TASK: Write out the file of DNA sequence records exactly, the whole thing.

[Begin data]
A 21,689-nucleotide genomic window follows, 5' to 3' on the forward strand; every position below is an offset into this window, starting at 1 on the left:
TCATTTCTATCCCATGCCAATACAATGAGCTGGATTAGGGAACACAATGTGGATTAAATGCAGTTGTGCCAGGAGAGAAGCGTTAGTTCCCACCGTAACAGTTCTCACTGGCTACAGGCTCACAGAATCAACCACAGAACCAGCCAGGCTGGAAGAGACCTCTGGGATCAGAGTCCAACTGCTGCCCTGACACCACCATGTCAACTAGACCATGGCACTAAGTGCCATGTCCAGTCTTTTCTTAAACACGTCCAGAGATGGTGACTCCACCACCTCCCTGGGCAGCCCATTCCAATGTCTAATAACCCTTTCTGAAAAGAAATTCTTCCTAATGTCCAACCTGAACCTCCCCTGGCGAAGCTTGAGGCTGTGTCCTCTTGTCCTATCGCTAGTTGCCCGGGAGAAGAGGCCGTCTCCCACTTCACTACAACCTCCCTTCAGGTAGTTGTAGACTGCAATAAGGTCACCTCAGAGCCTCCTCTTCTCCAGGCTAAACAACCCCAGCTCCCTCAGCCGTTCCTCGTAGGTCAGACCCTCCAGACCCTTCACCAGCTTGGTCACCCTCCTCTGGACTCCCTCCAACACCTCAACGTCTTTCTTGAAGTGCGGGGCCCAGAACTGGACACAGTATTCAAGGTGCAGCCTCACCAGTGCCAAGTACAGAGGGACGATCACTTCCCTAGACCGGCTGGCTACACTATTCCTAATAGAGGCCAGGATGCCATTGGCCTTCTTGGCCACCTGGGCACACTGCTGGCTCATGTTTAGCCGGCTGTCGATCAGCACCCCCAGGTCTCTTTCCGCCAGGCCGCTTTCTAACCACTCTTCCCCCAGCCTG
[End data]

A 21,689-nucleotide genomic window follows, 5' to 3' on the forward strand; every position below is an offset into this window, starting at 1 on the left:
TCATTTCTATCCCATGCCAATACAATGAGCTGGATTAGGGAACACAATGTGGATTAAATGCAGTTGTGCCAGGAGAGAAGCGTTAGTTCCCACCGTAACAGTTCTCACTGGCTACAGGCTCACAGAATCAACCACAGAACCAGCCAGGCTGGAAGAGACCTCTGGGATCAGAGTCCAACTGCTGCCCTGACACCACCATGTCAACTAGACCATGGCACTAAGTGCCATGTCCAGTCTTTTCTTAAACACGTCCAGAGATGGTGACTCCACCACCTCCCTGGGCAGCCCATTCCAATGTCTAATAACCCTTTCTGAAAAGAAATTCTTCCTAATGTCCAACCTGAACCTCCCCTGGCGAAGCTTGAGGCTGTGTCCTCTTGTCCTATCGCTAGTTGCCCGGGAGAAGAGGCCGTCTCCCACTTCACTACAACCTCCCTTCAGGTAGTTGTAGACTGCAATAAGGTCACCTCAGAGCCTCCTCTTCTCCAGGCTAAACAACCCCAGCTCCCTCAGCCGTTCCTCGTAGGTCAGACCCTCCAGACCCTTCACCAGCTTGGTCACCCTCCTCTGGACTCCCTCCAACACCTCAACGTCTTTCTTGAAGTGCGGGGCCCAGAACTGGACACAGTATTCAAGGTGCAGCCTCACCAGTGCCAAGTACAGAGGGACGATCACTTCCCTAGACCGGCTGGCTACACTATTCCTAATAGAGGCCAGGATGCCATTGGCCTTCTTGGCCACCTGGGCACACTGCTGGCTCATGTTTAGCCGGCTGTCGATCAGCACCCCCAGGTCTCTTTCCGCCAGGCCGCTTTCTAACCACTCTTCCCCCAGCCTG